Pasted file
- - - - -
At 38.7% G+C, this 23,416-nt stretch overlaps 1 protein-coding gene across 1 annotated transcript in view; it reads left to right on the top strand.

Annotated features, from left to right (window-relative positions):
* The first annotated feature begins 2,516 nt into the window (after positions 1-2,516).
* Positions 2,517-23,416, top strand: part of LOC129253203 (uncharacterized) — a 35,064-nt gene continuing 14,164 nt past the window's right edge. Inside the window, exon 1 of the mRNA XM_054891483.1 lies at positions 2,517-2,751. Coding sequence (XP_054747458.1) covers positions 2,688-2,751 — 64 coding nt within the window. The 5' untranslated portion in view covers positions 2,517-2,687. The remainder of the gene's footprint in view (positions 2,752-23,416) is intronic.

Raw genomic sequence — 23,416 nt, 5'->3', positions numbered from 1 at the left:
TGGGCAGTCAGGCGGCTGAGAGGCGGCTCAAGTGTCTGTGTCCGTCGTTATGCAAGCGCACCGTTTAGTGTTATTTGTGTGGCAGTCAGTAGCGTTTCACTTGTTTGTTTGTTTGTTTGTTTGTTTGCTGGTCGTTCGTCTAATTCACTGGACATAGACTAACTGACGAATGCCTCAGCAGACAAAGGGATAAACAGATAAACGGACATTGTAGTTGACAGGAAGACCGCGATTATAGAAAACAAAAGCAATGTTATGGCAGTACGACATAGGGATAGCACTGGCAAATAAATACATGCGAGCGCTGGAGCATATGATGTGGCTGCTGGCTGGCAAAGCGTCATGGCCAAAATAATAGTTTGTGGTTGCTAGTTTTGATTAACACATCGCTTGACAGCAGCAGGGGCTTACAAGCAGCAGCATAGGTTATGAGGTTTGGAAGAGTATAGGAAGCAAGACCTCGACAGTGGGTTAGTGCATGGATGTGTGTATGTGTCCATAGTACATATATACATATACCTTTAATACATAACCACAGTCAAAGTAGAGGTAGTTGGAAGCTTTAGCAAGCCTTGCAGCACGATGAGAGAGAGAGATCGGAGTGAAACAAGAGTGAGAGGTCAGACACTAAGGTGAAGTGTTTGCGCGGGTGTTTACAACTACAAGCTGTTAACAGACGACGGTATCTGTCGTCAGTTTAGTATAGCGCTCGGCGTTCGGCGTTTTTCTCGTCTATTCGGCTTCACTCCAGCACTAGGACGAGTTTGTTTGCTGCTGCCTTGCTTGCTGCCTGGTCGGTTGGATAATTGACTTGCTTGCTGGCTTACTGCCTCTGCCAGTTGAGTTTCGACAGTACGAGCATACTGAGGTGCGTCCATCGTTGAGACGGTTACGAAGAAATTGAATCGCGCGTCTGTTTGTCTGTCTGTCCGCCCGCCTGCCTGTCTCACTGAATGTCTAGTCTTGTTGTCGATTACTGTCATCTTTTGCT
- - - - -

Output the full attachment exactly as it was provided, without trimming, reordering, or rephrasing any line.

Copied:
At 38.7% G+C, this 23,416-nt stretch overlaps 1 protein-coding gene across 1 annotated transcript in view; it reads left to right on the top strand.

Annotated features, from left to right (window-relative positions):
* The first annotated feature begins 2,516 nt into the window (after positions 1-2,516).
* Positions 2,517-23,416, top strand: part of LOC129253203 (uncharacterized) — a 35,064-nt gene continuing 14,164 nt past the window's right edge. Inside the window, exon 1 of the mRNA XM_054891483.1 lies at positions 2,517-2,751. Coding sequence (XP_054747458.1) covers positions 2,688-2,751 — 64 coding nt within the window. The 5' untranslated portion in view covers positions 2,517-2,687. The remainder of the gene's footprint in view (positions 2,752-23,416) is intronic.

Raw genomic sequence — 23,416 nt, 5'->3', positions numbered from 1 at the left:
TGGGCAGTCAGGCGGCTGAGAGGCGGCTCAAGTGTCTGTGTCCGTCGTTATGCAAGCGCACCGTTTAGTGTTATTTGTGTGGCAGTCAGTAGCGTTTCACTTGTTTGTTTGTTTGTTTGTTTGTTTGCTGGTCGTTCGTCTAATTCACTGGACATAGACTAACTGACGAATGCCTCAGCAGACAAAGGGATAAACAGATAAACGGACATTGTAGTTGACAGGAAGACCGCGATTATAGAAAACAAAAGCAATGTTATGGCAGTACGACATAGGGATAGCACTGGCAAATAAATACATGCGAGCGCTGGAGCATATGATGTGGCTGCTGGCTGGCAAAGCGTCATGGCCAAAATAATAGTTTGTGGTTGCTAGTTTTGATTAACACATCGCTTGACAGCAGCAGGGGCTTACAAGCAGCAGCATAGGTTATGAGGTTTGGAAGAGTATAGGAAGCAAGACCTCGACAGTGGGTTAGTGCATGGATGTGTGTATGTGTCCATAGTACATATATACATATACCTTTAATACATAACCACAGTCAAAGTAGAGGTAGTTGGAAGCTTTAGCAAGCCTTGCAGCACGATGAGAGAGAGAGATCGGAGTGAAACAAGAGTGAGAGGTCAGACACTAAGGTGAAGTGTTTGCGCGGGTGTTTACAACTACAAGCTGTTAACAGACGACGGTATCTGTCGTCAGTTTAGTATAGCGCTCGGCGTTCGGCGTTTTTCTCGTCTATTCGGCTTCACTCCAGCACTAGGACGAGTTTGTTTGCTGCTGCCTTGCTTGCTGCCTGGTCGGTTGGATAATTGACTTGCTTGCTGGCTTACTGCCTCTGCCAGTTGAGTTTCGACAGTACGAGCATACTGAGGTGCGTCCATCGTTGAGACGGTTACGAAGAAATTGAATCGCGCGTCTGTTTGTCTGTCTGTCCGCCCGCCTGCCTGTCTCACTGAATGTCTAGTCTTGTTGTCGATTACTGTCATCTTTTGCT